Thursday was a busy day for French video game maker Ubisoft. The company announced a licensing deal with NBC/Universal to create a game based on the sci-fi hit TV series “Heroes.”
As a TV show, “Heroes” draws an average of 14 million viewers. It also enjoys a growing list of brand extensions, including a spin-off, “Heroes: Origin,” to air during the 2007-’08 season, graphic novels, a mobile phone game, and NBC’s “Heroes 360” Web site. A video game seems like the next logical step.
“With a gripping storyline and rich characters, ‘Heroes’ lends itself naturally to a video game format,” said Christian Salomon, vice president of worldwide licensing at Ubisoft. “By offering people the chance to interact directly with the show’s captivating universe, there is no doubt that the game will appeal to both fans of the series and avid gamers.”
Already Got ‘Lost’
Meanwhile in San Diego at Comic-Con International, Ubisoft unveiled the trailer for a game based on ABC’s popular “Lost” television show.
“Ubisoft is thrilled to be collaborating with ABC to develop this phenomenal television series into an interactive experience,” said Helene Juguet, senior director of marketing at Ubisoft. “Ubisoft has worked closely with ABC Studios and the show’s producers to create a compelling storyline that has the same mystery, adventure and intensity fans of the show have come to expect from the ‘Lost’ brand.”
“Lost” will hit store shelves during the first quarter of 2008, though it has not given a release date for “Heroes.”
Earlier this week, kicking off Ubisoft’s spate of announcements, the company also announced that it had teamed with “Titanic” director James Cameron to create a video game based on his ground-breaking sci-fi thriller, “Avatar.”
In “Lost,” gamers assume the role of a stranded passenger on the island after the crash of Oceanic Flight 815. During the course of the game, they must confront their dark past, seek redemption and in the end find their way home.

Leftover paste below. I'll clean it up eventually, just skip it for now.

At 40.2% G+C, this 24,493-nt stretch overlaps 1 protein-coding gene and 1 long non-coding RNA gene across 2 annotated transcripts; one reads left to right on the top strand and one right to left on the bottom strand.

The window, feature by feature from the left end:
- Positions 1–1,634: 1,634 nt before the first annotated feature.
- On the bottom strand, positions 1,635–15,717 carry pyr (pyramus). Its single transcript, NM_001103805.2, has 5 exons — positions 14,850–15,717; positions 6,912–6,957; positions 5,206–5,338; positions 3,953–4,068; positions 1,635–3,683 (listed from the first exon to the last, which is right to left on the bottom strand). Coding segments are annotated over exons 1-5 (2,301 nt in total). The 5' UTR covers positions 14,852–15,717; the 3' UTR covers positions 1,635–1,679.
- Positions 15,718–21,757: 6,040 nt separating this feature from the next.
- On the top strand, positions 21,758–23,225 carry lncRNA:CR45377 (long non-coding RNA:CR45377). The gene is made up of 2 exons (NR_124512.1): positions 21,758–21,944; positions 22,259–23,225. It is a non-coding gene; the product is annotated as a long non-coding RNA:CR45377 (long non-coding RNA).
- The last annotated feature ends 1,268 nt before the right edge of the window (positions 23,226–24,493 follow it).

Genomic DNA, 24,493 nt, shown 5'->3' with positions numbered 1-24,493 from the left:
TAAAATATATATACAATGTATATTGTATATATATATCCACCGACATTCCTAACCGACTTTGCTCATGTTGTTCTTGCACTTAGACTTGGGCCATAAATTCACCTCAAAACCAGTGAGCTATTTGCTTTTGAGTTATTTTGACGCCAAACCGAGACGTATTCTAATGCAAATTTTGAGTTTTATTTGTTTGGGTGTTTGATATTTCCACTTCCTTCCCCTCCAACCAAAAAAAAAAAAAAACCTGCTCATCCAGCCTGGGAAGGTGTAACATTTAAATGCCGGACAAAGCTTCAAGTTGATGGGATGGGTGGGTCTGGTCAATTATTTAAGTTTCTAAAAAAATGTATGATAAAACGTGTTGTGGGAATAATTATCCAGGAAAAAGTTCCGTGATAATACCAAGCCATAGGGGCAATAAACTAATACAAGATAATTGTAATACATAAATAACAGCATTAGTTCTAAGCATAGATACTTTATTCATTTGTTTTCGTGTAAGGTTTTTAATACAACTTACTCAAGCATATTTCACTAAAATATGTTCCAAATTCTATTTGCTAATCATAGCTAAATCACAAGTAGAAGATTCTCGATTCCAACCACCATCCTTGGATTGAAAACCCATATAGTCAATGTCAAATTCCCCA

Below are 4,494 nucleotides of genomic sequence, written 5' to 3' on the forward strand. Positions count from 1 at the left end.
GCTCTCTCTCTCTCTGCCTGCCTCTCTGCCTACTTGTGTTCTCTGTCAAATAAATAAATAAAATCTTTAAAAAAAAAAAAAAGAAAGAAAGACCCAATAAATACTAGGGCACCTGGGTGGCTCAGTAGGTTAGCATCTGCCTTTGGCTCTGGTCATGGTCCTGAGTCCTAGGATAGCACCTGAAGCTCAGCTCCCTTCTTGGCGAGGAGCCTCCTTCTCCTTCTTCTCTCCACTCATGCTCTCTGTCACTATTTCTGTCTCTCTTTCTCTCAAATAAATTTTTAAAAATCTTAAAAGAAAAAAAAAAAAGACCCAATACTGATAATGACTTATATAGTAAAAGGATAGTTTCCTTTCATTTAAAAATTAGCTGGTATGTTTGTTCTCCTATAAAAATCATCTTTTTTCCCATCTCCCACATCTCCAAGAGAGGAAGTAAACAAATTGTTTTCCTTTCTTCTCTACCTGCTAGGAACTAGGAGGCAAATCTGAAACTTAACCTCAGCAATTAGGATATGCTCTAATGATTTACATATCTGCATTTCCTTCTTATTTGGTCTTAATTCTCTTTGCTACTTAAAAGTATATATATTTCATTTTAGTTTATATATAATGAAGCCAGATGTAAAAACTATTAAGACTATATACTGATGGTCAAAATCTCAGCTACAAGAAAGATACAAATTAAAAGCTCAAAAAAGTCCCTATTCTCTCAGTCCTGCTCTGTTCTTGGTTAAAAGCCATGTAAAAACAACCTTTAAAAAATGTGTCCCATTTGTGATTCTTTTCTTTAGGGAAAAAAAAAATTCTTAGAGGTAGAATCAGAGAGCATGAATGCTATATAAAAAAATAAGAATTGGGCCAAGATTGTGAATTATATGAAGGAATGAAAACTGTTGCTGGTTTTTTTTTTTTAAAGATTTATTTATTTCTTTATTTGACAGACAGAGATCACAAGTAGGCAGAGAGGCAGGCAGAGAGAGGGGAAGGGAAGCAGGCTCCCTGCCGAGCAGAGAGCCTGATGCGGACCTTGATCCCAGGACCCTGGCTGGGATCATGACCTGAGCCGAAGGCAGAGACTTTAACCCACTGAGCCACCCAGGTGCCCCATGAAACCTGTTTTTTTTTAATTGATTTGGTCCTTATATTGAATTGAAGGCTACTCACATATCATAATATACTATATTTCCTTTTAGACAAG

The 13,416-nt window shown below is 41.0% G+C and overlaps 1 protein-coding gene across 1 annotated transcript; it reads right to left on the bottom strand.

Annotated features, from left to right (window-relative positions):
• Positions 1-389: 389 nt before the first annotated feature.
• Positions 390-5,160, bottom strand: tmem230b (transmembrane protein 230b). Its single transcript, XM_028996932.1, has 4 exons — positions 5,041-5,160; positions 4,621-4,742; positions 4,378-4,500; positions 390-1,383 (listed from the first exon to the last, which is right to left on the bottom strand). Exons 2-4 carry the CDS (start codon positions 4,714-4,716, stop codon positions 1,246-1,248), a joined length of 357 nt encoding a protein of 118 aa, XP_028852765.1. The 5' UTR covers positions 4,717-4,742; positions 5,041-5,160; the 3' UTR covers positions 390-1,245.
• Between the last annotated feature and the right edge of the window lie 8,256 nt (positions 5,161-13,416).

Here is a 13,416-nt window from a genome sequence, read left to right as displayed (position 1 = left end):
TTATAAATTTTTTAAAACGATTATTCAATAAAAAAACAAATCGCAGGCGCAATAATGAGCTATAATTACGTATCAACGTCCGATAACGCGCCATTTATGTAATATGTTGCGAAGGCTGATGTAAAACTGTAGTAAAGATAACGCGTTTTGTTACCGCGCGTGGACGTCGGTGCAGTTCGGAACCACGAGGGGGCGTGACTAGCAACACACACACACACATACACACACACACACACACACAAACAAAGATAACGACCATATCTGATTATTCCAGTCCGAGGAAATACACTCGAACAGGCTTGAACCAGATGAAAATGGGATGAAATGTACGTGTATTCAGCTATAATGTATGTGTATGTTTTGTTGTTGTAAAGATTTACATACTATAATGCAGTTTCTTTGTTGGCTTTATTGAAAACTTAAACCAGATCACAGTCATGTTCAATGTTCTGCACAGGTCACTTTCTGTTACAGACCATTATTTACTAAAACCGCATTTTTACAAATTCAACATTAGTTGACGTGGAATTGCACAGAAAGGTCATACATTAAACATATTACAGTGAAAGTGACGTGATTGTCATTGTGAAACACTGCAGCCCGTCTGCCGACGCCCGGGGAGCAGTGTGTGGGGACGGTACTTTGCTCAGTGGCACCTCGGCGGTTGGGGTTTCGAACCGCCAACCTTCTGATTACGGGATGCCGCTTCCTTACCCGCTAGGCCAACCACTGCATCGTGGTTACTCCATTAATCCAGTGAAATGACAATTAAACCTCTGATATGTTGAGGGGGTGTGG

The game, according to Ubisoft, provides an “authentic ‘Lost’ experience” with players able to explore familiar locations, unravel mysteries and interact with main characters, including Jack, Sawyer, Kate and Locke. To survive, gamers will have to solve puzzles, outsmart enemies such as the “Others,” fight the mysterious smoke monster and survive a host of other challenges to make it off the island alive.
Anything Good on TV?
Ubisoft is an old hand at turning TV and movie gold into video games, with a lineup of games including “CSI: Crime Scene Investigation,” “Dukes of Hazzard: Return of the General Lee,” and “Peter Jackson’s King Kong.”
Instead of a coup for Ubisoft, producing two video games based on hit television series could prove hazardous for the company. The uphill challenge facing the French game maker, industry analysts said, is not just to make games out of TV shows, but to make good games.
“Games made from movies and TV shows typically suck and don’t sell well,” Rob Enderle, principal analyst at Enderle Group, told TechNewsWorld. “For visibility it’s good, but they’ll need to break through the expectation that what results won’t be worth buying.
“I don’t consider this a coup. TV shows have not historically done well, with the single exception of ‘The Simpsons.’ All of the big publishers have worked with licensed intellectual property, with varying levels of success,” Michael Pachter, a Wedbush Morgan analyst, told TechNewsWorld. “Ubisoft is not any better or worse than the other majors.”
Translating television programs and movies into video games is no simple matter, Enderle pointed out.
“This has been a really painful thing to try to do for the developers,” he explained. “Making games about shows and movies is an easy path to a game idea but it isn’t any easier to create a great game. In fact, it may be harder because the plot may not lend itself to a game. Given the subject matter, a good game is more likely than those based [on] more traditional movies and shows.”
Both analysts noted that the huge popularity of the two shows was no guarantee that either game would become a top seller, and that only a quality game will lead to good sales.
“If the game sucks, it will tank regardless,” Enderle said. “But, if the game is good and gets good reviews, then the branding should accelerate sales. [Ubisoft has] to overcome the set perceptions of the reviewers and buyers that, as a class, games like this generally suck.”
Neither analyst is optimistic about the potential success of either game. “I actually don’t expect this to be successful because history would suggest the games won’t be very good,” Enderle stated.
“Neither game will be a particularly good seller,” Pachter opined. “‘Family Guy,’ ‘The Sopranos,’ ’24’ all flopped as video games, so no, popularity does not ensure success.”
Neither game will likely contain any innovative features, he added. “It’s merely a way for Ubisoft to make a bit of money.”